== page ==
Viable Pet Acid Reflux Solutions
People and their pets share a special relationship. And they may also share a common digestive problem: acid reflux. Typically, cats and dogs develop acid reflux just as their human counterparts do. When the valve, or sphincter, located at the lower end of the esophagus is weak, stomach acid may splash up from the stomach, irritating the lower esophagus and causing pain and burning. When the sphincter becomes very weak, dogs and cats may regurgitate their food, causing additional acid to wash over the esophagus. And in some cases, some of the acid may be aspirated, causing respiratory problems, such as bronchitis or pneumonia.
Less frequently, pets may experience a medical condition called “megaesophagus,” which literally means “large esophagus.” In these pets, the esophagus is enlarged, either as the result of an underlying condition or as a congenital defect. Often, these pets will regurgitate undigested food, and may have a bulging area in their throats. These pets should be seen immediately by a vet to rule out tumor, and so that the megaesophagus may be more effectively treated. In some cases, megaesophagus may require surgery or tubal feeding.
Acid reflux can cause dogs and cats to become inactive and lethargic, and may result in loss of appetite, weight loss and other serious health conditions. Although dogs and cats which are overweight, or that have poor dietary habits, are most at risk for acid reflux, any dog or cat can develop the disease, and pet owners need to be aware of the symptoms that indicated acid reflux may be occurring.
The first step in preventing or combating acid reflux in pets is to call your vet. He or she can rule out potentially serious underlying conditions, including tumors and vascular disorders which may cause acid reflux.
Most acid reflux problems develop as a result of poor nutrition. You need to be sure your pet has a consistent, healthy diet of well-balanced nutrition. Cats and dogs should be fed according to the feeding guidelines for their size and age, and regular feeding times should be maintained. Never deny your pet food. While some websites and other sources may advise that denying a pet food for a day or two is a good way to address acid reflux, this technique is absolutely not recommended by professional vets.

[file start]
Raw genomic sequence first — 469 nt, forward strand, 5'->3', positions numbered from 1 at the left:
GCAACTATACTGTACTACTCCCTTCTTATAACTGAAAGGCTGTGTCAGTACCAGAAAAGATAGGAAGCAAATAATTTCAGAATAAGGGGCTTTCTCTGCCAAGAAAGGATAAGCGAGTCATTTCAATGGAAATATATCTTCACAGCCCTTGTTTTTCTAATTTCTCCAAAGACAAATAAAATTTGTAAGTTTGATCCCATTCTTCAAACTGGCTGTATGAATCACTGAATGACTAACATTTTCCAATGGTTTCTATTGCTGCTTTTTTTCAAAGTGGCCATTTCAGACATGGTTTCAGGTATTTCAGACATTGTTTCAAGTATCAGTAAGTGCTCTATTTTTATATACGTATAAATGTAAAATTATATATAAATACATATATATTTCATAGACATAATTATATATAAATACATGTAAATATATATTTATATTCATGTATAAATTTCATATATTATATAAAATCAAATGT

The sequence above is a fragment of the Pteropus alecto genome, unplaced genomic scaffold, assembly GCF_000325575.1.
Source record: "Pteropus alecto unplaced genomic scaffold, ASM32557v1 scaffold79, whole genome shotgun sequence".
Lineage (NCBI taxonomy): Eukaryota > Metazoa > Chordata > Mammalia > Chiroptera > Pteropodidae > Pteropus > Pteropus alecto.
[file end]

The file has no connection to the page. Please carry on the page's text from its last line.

You may also consider using one of the low-acid pet foods currently available. Most importantly, avoid feeding your pet leftovers – no matter how longingly they may look at your own plate.
When most pets eat, the must lower their heads to reach their food dish. In pets with weak esophageal sphincters, this can also cause acid to reflux, or flow upward into the esophagus, and can also lead to vomiting or regurgitation of food. Consider raising your pet’s food dish so that they do not lean down as much – but be sure they are still able to easily access their food. You may also try raising the dish on a platform so that your pet rests their feet on the platform as well, which creates an even greater angle and allows gravity to help keep food in the stomach.
If changing your dog’s or cat’s diet or dish position does not help, your vet needs to be consulted to determine what treatments can be given to prevent more serious conditions from occurring.In most cases, the first step your vet will take will be to advise putting your pet on over-the-counter antacids available at regular drugstores to help neutralize the stomach acid. The vet may also prescribe medication to help block the overproduction of stomach acid, as well as medications to soothe and heal the esophagus. If your dog or cat is also prone to coughing, the vet will probably check to ensure that the windpipe, or trachea, has not been damaged by aspiration of the stomach acid into the airway.